As with the first imperative, there is little new to the three subthemes here. Instead, the Imperative 21 team wants us to make each of them a more serious and explicit commitment made by companies that are even bigger and more successful than their own. In laying them out, I’ll actually add a fourth that was lurking just below the surface in their discussions—at least when I was sitting in.

In the aftermath of the killing of George Floyd and the protests that followed, race is the most important form of inequality that the United States needs to address. However, as the Imperative 21 team thought through this second imperative, they realized that the lack of social justice takes many forms, all of which the business community can address—and has to address.

Address inequality. Like many of us this year, Imperative 21 uses the marginalized to describe people who have been left behind by recent economic progress and most seriously affected by the pandemic and racism. The late CK Prahalad showed that there was what he called a “fortune” to be made at the “bottom of the pyramid” most notably in his native India. When companies like Unilever began to target underserved markets, they found ways of building new markets. We are already beginning to see signs that some companies are trying to address underserved communities by, for instance, locating new supermarkets in underserved urban “food deserts” or by steering investment capital into enterprises in rural America.

Inclusion. It’s not just making goods and services available. Voices of the poor and other marginalized groups—especially people of color in the United States—have to be heard at the highest level. Affirmative action and related projects have been criticized as “reverse discrimination” since they were first adopted half a century ago. Now, however, the evidence is clear that more diverse teams make for more successful companies at all levels—especially at the top. More recent DEI efforts are beginning to show that going beyond tokenism and making organizations reflect the diverse realities of American society makes them more profitable because diverse teams—however you define diverse—tend to do better over time.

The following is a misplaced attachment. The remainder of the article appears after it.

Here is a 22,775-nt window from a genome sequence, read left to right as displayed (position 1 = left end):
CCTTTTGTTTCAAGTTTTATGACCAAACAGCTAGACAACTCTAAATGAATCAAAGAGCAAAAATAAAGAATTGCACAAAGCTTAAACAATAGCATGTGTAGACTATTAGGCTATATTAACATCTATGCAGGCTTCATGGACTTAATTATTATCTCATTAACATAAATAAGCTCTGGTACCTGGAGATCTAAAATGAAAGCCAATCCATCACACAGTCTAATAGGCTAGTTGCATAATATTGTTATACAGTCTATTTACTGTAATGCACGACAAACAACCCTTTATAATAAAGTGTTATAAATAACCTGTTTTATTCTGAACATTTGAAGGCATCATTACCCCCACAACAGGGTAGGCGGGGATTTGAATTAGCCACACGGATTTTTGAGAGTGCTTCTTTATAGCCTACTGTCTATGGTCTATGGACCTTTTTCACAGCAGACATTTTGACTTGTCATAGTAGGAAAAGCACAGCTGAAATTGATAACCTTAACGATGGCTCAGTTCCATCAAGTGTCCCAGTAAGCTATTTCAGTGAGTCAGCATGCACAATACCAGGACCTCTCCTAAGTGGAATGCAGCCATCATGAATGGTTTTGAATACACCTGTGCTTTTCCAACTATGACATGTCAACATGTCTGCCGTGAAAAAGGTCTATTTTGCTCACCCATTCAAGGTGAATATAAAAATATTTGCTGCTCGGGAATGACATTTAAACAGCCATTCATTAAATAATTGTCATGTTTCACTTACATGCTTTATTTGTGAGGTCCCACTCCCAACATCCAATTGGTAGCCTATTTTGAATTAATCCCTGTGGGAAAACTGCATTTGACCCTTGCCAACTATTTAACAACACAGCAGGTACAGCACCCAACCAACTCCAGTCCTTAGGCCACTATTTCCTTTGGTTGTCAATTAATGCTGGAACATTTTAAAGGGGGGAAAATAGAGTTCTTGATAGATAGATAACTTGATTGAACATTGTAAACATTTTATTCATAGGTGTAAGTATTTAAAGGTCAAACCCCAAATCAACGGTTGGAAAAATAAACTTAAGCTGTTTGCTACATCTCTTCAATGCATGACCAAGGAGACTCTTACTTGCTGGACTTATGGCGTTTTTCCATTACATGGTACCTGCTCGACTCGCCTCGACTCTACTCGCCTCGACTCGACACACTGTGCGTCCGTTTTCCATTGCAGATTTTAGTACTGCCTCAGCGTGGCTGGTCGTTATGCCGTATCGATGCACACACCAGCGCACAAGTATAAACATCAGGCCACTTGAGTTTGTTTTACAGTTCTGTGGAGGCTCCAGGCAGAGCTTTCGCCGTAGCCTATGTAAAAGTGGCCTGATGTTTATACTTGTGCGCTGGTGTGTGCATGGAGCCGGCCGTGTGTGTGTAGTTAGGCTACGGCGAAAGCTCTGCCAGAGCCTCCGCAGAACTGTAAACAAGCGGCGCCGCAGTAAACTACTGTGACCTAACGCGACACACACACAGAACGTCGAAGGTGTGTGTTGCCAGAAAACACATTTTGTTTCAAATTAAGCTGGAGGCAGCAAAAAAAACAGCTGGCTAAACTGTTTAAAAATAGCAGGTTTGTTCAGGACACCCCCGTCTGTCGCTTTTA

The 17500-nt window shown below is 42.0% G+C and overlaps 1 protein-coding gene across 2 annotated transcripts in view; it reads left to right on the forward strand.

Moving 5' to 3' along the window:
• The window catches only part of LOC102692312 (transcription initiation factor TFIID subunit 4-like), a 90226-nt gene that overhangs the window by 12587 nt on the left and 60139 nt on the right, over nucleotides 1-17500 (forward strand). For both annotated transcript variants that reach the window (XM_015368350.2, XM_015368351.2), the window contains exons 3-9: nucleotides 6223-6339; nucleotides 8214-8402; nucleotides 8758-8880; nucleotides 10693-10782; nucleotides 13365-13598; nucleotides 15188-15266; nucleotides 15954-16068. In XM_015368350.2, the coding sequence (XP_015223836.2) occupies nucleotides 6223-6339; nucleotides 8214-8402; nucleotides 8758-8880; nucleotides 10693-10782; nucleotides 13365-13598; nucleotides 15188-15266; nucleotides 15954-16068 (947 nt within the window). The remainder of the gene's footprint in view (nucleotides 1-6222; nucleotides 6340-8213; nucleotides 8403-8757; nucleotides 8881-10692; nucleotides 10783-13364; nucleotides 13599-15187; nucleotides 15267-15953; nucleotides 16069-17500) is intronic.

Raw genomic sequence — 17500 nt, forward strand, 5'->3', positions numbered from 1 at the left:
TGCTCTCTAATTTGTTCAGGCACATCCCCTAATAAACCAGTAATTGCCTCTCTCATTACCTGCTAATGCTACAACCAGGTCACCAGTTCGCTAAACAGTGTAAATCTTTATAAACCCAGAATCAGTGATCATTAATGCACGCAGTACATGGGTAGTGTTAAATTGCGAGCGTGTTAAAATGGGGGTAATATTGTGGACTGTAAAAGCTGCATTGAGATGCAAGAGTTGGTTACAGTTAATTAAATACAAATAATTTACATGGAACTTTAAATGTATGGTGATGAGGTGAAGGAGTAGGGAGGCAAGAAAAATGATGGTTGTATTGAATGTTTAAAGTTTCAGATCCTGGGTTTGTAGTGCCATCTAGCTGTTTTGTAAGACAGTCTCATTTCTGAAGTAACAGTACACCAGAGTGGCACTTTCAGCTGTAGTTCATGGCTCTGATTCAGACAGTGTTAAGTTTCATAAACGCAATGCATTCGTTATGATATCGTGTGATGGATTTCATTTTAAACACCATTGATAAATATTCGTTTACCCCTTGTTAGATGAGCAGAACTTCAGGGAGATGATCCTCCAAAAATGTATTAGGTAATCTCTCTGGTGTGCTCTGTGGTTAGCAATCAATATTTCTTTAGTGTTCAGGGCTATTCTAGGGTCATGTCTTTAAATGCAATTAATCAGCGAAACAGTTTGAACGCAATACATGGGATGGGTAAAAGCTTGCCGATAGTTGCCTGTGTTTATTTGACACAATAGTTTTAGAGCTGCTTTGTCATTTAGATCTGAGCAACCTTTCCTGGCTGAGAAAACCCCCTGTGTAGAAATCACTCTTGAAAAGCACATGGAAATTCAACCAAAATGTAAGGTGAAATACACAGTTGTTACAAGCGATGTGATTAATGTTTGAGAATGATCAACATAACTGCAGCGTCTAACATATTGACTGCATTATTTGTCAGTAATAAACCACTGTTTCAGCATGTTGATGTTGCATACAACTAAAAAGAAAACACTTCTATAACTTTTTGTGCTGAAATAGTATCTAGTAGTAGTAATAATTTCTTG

Use technology appropriately. When I first joined the team at Build Peace six years ago, we all were optimistic about the role technology could play in creating a more just and egalitarian society. We’ve since learned that neither the technologies nor the algorithms and other products they create can be value neutral. We are just beginning to explore what it will mean to make startup culture and venture capitalism sensitive to the needs of the poor and otherwise marginalized. Here, I find the work the work of Arlan Hamilton and Backstage Capital particularly heartening. To be sure, Hamilton is one of the observers who criticize venture capitalists for their failure to invest in companies that serve marginalized communities. But, unlike most of the other critics, Hamilton—despite not having any experience and not even having a college degree—founded Backstage Capital which has already invested millions of dollars in startups led by women, people of color, and the LGTBQ community, all of which she personally is a part of.

Beyond virtue signaling. Skeptics are quick to point out that corporate executives and other leaders are often guilty of making what amount to merely symbolic gestures which now go by the name of virtue signaling or performative efforts. Put simply, they put on a “good face,” but nothing of substance really changes. There is always a possibility that the enthusiasm Imperative 21 and others want to build on will dissipate and we will be left with nothing but empty gestures which, in time, only leave the disempowered and underprivileged angrier and more alienated.

What’s Next

I wrote this post in the days after the first presidential debate and President’s Trump’s hospitalization. Needeless to say, those were uncertain days, and my son in law (we are spending a lot of time at their house helping our grandkids navigate distance elementary school) voiced some skepticism about the optimistic tone I was taking. As he put it, “why do you think we’ll succeed this time when we’ve blown it so many times before?” On one level, I had to admit that he is right. Electoral and other hopes have all too often disappeared. But then I reminded him of how much the World Bank (his employer) had changed for the better in the 2010s. Big and powerful organizations do change, though it rarely happens quickly or easily.

If we don’t want to “blow it” again in his terms, we will also have to the third imperative seriously, too, because it gets at democracy as well as the economy, does so with even more immediacy, and takes us beyond symbolic gestures It will take even more to change the cultural norms that prevent us from having a government that is truly accountable to all.

That’s where I’ll pick up this thread next week.

The views and opinions expressed in this article are those of the author and do not necessarily reflect the official policy or position of the Alliance for Peacebuilding or its members.

Also published on Medium.